Wall Street rises on better-than-feared jobs report, easing Sino-U.S. tensionWall Street rises on better-than-feared jobs report, easing Sino-U.S. tension
FILE PHOTO: The Wall Street sign is pictured at the New York Stock exchange (NYSE) in the Manhattan borough of New York City

By C Nivedita and Medha Singh

(Reuters) – U.S. stock markets gained on Friday after data showed the economy lost fewer jobs in April than feared due to the coronavirus crisis, adding to optimism from an easing in friction between Washington and Beijing.

All the 11 S&P sectors were trading higher, with the defensive real estate, utilities and consumer staples indexes posting some of the biggest gains.

Official figures showed nonfarm payrolls plummeted 20.5 million in April – their steepest plunge since the Great Depression – but the number was still better than the 22 million forecast by economists polled by Reuters.

“There were whispers that the number could come in much worse,” said Darrell Cronk, chief investment officer at Wells Fargo Wealth & Investment Management in New York.

“The fact they didn’t come in higher is a bit of a relief rally. The market is exhaling a little bit on the fact that the worst jobs report in modern history wasn’t even worse.”

Wall Street’s indexes are now on course for their first weekly increase in three, with the Nasdaq recouping all its losses for 2020, as investors pinned their hopes on supply chains coming back on track and a revival in consumer spending after several U.S. states reopened economies.

On Thursday, financial markets began pricing in a negative U.S. interest rate environment for the first time ever, expecting the Federal Reserve to pump even more cash into the system to rescue the economy from a deep global recession.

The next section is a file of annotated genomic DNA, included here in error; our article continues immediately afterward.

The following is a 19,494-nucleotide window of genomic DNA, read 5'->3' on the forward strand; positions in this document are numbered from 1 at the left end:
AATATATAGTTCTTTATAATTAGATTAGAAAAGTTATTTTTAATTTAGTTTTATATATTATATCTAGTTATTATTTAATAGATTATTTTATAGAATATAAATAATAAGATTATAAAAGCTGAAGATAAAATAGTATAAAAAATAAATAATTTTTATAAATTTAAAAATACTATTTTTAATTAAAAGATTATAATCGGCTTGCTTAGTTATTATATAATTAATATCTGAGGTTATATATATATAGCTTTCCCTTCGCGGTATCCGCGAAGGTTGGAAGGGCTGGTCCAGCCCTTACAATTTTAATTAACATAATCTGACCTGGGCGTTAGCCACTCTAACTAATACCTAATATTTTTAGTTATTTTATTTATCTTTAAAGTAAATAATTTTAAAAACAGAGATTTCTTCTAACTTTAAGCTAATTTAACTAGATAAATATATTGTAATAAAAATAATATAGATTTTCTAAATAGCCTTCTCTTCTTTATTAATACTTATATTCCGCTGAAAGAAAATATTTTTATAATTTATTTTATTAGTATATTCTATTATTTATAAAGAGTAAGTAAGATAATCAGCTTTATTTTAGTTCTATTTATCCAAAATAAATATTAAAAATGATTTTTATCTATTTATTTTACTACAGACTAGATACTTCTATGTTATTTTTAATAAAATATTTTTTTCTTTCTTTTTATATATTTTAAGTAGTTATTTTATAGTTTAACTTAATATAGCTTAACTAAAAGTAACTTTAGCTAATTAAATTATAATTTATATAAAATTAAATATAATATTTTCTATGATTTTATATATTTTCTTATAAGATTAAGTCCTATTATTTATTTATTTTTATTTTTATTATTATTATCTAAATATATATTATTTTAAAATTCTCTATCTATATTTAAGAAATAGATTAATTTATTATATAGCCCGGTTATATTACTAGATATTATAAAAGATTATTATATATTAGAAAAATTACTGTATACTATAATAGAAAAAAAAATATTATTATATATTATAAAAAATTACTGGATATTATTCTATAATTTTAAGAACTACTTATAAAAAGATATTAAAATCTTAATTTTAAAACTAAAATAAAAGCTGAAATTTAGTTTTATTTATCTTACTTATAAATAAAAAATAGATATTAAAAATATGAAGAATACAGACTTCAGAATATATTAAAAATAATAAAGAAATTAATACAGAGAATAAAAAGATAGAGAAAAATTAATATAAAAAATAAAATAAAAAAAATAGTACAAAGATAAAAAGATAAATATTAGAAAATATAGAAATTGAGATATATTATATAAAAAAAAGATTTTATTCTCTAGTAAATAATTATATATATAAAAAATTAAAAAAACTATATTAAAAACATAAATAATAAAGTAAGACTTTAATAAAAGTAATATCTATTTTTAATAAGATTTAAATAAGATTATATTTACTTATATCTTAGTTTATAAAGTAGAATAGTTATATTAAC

Wall Street’s fear gauge slipped to its lowest since early March, consistently easing from levels last seen during the global financial crisis.

“The disconnect between sanguine financial markets and an imploding real economy grows larger by the day as bets for more and more stimulus are leading Wall Street to turn a blind eye to how catastrophic economic data really are,” said Marios Hadjikyriacos, investment analyst at online broker XM.

Also lifting the mood on Friday, Beijing said Sino-U.S. trade negotiators had agreed to improve the atmosphere for the implementation of a Phase 1 deal, days after President Donald Trump threatened to impose new tariffs.

At 10:09 a.m. ET, the Dow Jones Industrial Average was up 320.09 points, or 1.34%, at 24,195.98, the S&P 500 was up 33.70 points, or 1.17%, at 2,914.89. The Nasdaq Composite was up 84.69 points, or 0.94%, at 9,064.35.

Financial stocks tracked a rise in Treasury yields, while energy stocks jumped on the back of higher oil prices.

Disney rose 2.3% as tickets for the earliest days of Shanghai Disneyland’s re-opening in China sold out rapidly.

Uber Technologies Inc jumped 4% as the company said its ride service bookings recovered in recent weeks and that it expects a coronavirus-related slowdown will delay the goal of becoming profitable by a matter of quarters, not years.

But Cognizant Technology Solutions Corp fell 3.5% after the IT services and outsourcing firm warned of weak demand this year.

(Reporting by C Nivedita and Medha Singh in Bengaluru, additional reporting by Stephen Culp in New York; Editing by Anil D’Silva, Sagarika Jaisinghani and Saumyadeb Chakrabarty)